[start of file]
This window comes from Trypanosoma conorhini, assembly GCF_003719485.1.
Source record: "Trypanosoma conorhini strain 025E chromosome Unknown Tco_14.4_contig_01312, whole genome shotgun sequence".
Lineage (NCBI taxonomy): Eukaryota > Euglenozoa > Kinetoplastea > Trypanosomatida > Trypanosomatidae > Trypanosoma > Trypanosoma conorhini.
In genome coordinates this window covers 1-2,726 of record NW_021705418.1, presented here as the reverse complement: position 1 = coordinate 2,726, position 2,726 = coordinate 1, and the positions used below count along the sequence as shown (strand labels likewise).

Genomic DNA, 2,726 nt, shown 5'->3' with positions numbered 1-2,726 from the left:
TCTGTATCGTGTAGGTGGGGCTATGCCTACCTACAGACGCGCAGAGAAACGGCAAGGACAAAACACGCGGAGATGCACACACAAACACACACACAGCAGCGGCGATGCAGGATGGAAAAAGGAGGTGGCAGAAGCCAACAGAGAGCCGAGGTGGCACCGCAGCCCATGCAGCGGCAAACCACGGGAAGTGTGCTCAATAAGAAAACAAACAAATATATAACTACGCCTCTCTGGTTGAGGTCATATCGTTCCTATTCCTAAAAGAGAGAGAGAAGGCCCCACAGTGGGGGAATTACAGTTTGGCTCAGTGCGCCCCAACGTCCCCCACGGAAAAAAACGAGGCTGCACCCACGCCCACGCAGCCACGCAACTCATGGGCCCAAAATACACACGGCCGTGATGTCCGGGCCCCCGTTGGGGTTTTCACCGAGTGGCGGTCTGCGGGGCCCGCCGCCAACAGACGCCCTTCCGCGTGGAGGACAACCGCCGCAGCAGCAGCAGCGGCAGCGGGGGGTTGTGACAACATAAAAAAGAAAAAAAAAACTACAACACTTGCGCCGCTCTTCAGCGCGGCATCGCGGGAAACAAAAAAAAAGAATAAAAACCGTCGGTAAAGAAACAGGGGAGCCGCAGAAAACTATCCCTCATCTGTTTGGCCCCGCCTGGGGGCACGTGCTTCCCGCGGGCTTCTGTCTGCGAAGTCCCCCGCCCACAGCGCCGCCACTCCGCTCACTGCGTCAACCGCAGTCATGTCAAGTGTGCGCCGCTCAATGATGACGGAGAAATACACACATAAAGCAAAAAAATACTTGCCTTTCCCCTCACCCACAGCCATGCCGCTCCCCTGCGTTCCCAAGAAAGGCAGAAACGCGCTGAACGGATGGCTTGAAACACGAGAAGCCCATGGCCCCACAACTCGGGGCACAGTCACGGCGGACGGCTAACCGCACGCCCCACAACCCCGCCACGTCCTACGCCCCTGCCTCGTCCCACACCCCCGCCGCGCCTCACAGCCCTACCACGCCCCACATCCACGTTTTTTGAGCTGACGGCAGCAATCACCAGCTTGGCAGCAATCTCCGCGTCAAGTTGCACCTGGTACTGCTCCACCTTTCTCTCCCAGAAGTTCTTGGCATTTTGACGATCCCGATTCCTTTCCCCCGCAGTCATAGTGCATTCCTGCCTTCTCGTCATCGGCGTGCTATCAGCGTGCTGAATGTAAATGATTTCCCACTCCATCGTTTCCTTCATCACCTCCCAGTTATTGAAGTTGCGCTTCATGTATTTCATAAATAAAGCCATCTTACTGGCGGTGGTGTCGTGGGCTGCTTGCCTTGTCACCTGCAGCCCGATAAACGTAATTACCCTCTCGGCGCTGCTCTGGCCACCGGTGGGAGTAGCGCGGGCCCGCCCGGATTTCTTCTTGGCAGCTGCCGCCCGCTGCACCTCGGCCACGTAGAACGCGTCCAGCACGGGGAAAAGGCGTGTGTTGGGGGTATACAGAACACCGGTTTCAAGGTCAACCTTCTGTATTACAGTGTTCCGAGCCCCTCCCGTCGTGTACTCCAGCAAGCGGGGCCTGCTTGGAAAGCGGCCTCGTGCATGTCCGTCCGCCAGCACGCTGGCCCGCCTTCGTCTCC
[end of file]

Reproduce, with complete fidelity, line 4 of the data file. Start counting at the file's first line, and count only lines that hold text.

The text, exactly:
In genome coordinates this window covers 1-2,726 of record NW_021705418.1, presented here as the reverse complement: position 1 = coordinate 2,726, position 2,726 = coordinate 1, and the positions used below count along the sequence as shown (strand labels likewise).